5 important things that happened in design this week

From a dramatic, new minimal look for Instagram to the unveiling of new rail station designs, we round up some of the key design events from the last seven days.

Instagram ditched the vintage look

Instagram_AppIconFamily

This week, Instagram dropped its well-known, life-like camera icon for a more minimal look – a visual representation of a camera, conveyed through a flat square, with a circle and a dot encased in it.

The new logo also incorporates a gradient of colour, which relives the old logo’s rainbow mark.

Instagram’s partner apps Hyperlapse, Layout and Boomerang have also incorporated the new visual identity, featuring flat graphics of the same style with the same colour gradient seeping over them.

Instagram says the new look has been applied with the aim of “modernising” the brand to bring it more in-line with today’s social media community, as well as creating “unity” across all the different apps.

But not everyone was happy to see the classic logo removed – one Design Week reader describes it as “the life and soul of a retro brand reduced to a gradient of colour”, and adds that the authenticity of Instagram’s brand, which reminded him of “days of Polaroid cameras and the dark room”, has now disappeared.

Station designs are revealed for a new tube line

Hanover Square ticket hall
Hanover Square ticket hall

The London Underground map will be gaining a purple addition to its lines, as plans are revealed for the new Elizabeth Line, set to open in 2018.

The new tube and overground line, a £14.8 billion Crossrail project, will spread across London and the south east, between Reading and Shenfield.

Crossrail has now unveiled visualisations of the stations forming part of the line, which show “consistent” architectural forms and materials that aim to give passengers “a sense of familiarity right across the route”, says Crossrail.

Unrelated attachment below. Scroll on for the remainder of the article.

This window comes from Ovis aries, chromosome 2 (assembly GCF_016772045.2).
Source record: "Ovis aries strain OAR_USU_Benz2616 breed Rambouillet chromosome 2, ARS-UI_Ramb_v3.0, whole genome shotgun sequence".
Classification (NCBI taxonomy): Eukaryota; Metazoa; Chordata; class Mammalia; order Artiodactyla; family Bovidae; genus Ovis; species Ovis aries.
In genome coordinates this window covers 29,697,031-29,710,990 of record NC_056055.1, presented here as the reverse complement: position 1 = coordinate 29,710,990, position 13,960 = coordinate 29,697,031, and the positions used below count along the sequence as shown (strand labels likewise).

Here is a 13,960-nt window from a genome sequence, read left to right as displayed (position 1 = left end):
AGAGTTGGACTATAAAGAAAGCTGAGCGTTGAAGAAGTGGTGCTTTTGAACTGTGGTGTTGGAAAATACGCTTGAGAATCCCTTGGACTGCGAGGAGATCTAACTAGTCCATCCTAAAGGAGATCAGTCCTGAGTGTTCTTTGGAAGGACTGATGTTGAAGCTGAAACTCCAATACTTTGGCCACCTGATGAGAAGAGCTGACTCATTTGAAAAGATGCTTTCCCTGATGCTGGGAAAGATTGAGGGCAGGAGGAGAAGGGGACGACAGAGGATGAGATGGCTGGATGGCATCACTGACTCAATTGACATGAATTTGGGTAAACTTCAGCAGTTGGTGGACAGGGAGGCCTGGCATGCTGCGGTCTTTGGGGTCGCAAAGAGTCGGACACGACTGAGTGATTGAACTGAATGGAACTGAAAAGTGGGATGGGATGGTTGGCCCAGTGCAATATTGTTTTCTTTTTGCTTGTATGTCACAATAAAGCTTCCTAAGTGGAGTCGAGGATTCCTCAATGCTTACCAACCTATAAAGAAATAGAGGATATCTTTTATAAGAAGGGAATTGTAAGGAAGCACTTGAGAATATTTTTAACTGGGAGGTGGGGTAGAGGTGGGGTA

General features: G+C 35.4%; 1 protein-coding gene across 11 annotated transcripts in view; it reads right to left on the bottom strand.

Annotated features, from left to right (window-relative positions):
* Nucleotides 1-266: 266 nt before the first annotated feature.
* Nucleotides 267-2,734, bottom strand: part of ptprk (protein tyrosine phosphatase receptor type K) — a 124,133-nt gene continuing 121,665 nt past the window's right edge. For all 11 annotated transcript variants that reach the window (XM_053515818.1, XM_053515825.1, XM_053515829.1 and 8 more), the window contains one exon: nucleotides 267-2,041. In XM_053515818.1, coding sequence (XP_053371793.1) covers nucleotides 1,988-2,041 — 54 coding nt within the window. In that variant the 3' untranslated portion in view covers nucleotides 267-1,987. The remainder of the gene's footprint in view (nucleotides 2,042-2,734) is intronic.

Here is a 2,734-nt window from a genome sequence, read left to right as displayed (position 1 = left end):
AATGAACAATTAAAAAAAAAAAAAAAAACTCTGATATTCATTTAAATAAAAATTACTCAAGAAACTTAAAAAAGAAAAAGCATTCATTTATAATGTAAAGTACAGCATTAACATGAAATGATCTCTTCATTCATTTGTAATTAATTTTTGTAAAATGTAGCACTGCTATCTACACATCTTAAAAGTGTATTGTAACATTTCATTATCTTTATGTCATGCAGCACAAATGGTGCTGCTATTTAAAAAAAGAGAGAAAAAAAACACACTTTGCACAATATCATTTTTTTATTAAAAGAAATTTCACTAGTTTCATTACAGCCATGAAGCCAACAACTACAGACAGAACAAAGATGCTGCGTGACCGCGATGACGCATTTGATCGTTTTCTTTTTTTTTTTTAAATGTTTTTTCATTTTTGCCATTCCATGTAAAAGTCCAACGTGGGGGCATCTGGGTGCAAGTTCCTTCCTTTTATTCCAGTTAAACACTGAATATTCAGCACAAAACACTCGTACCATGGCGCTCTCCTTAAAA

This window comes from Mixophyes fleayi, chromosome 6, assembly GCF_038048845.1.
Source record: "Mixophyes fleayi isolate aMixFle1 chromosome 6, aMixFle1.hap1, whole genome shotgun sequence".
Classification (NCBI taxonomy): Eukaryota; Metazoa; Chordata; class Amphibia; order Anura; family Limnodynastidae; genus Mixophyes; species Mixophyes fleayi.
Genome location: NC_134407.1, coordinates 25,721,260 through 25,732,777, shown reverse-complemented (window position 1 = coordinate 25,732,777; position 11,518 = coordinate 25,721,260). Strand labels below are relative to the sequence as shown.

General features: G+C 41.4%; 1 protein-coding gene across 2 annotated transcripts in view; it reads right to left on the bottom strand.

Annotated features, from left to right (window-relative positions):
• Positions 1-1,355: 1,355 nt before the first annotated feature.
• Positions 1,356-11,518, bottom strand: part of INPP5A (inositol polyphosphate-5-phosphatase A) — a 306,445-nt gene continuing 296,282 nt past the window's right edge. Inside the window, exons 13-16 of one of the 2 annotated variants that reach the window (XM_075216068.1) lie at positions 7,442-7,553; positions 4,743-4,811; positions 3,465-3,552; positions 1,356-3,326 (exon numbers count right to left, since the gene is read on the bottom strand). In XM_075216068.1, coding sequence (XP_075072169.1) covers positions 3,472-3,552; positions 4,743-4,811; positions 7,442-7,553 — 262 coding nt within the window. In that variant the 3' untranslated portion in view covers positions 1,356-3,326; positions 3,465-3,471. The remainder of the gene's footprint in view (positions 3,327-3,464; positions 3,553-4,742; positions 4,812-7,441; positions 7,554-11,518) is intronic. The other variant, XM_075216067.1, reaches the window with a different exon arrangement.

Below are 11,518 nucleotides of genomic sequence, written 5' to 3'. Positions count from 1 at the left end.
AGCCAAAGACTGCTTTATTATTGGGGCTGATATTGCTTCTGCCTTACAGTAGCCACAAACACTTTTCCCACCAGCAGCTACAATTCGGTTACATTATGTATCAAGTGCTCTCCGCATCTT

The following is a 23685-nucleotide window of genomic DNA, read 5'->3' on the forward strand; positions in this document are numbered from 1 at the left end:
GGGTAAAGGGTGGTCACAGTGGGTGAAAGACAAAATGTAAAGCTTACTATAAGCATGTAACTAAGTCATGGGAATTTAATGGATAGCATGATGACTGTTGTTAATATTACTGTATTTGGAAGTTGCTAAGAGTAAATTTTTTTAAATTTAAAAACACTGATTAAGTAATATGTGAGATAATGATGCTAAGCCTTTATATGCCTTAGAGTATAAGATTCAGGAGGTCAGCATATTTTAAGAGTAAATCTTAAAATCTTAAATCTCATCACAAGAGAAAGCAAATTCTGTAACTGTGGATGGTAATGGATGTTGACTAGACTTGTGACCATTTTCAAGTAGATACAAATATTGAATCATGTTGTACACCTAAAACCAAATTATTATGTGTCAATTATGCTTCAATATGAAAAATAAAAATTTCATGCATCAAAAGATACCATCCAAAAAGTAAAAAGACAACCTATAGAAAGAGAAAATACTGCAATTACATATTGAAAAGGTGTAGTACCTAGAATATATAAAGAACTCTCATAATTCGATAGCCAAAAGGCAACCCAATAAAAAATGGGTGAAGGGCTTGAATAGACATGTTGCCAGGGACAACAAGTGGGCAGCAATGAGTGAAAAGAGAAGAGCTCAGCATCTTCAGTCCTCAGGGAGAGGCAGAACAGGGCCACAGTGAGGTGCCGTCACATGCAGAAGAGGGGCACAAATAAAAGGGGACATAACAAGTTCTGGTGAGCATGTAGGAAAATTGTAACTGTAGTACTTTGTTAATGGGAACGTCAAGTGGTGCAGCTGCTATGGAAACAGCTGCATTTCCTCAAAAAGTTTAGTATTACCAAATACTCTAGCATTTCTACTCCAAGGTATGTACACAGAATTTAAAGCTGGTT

But individual design details will be added to each station, to give each one a “sense of character”, the company adds.

The line will total 40 stations, with 10 new ones and 30 stations upgraded. Station designs are being completed by various architects, and permanent works of art will also be scattered across the network.

Cigarette packets lose their individual traits

Box cigarettes isolated on a white

It’s been confirmed that branding will disappear from cigarette packets by the end of this month, after the biggest European Court rejected a legal challenge to stop it happening this week.

Tobacco giants British Imperial Tobacco and Philip Morris International challenged the law to remove branding, which was passed in Parliament in 2015. But the EU Court of Justice has upheld the law in the interest of “protecting consumers against the risks associated with tobacco use”.

The new boxes will be cuboid shaped, carry health warnings with text and a real-life photograph, and will contain at least 20 cigarettes, which are less accessible to young consumers than smaller, cheaper packets, says the court.

The EU Court also hopes that getting rid of “unusual” packaging will reduce the “coolness or fun factor” of buying cigarettes.

BBC announced it was looking for designers

BBC

BBC is looking for design consultancies to join a new digital services roster that will work on projects over the course of four years.

It will take on at least five consultancies, which will then compete to work on projects including user experience and design, games, website building and support. They will be spread across departments including News, Sport, Weather, Radio and Music and iPlayer.

If you’re keen to apply, the deadline for applications is 27 June. More information can be viewed here: www.eventbrite.co.uk.

An exhibition opens on Italian design icon Olivetti

Olivetti Showroom, Barcelona – Spain, designed by BBPR (1965). Photo: F. Català Roca. Courtesy of Navone Associati, Milan
Olivetti Showroom, Barcelona – Spain, designed by BBPR (1965). Photo: F. Català Roca. Courtesy of Navone Associati, Milan

Italian manufacturer Olivetti was best known for its typewriter designs in the early 20th century – now, London’s ICA will hold an exhibition looking at some of the company’s best known designs.

Olivetti: Beyond Form and Function will showcase everything from product to graphic and interior design – a “design ethos that extended beyond its products”, says the gallery.

The exhibition is open from 25 May – 17 July at the ICA, The Mall, London SW1Y.

Latest articles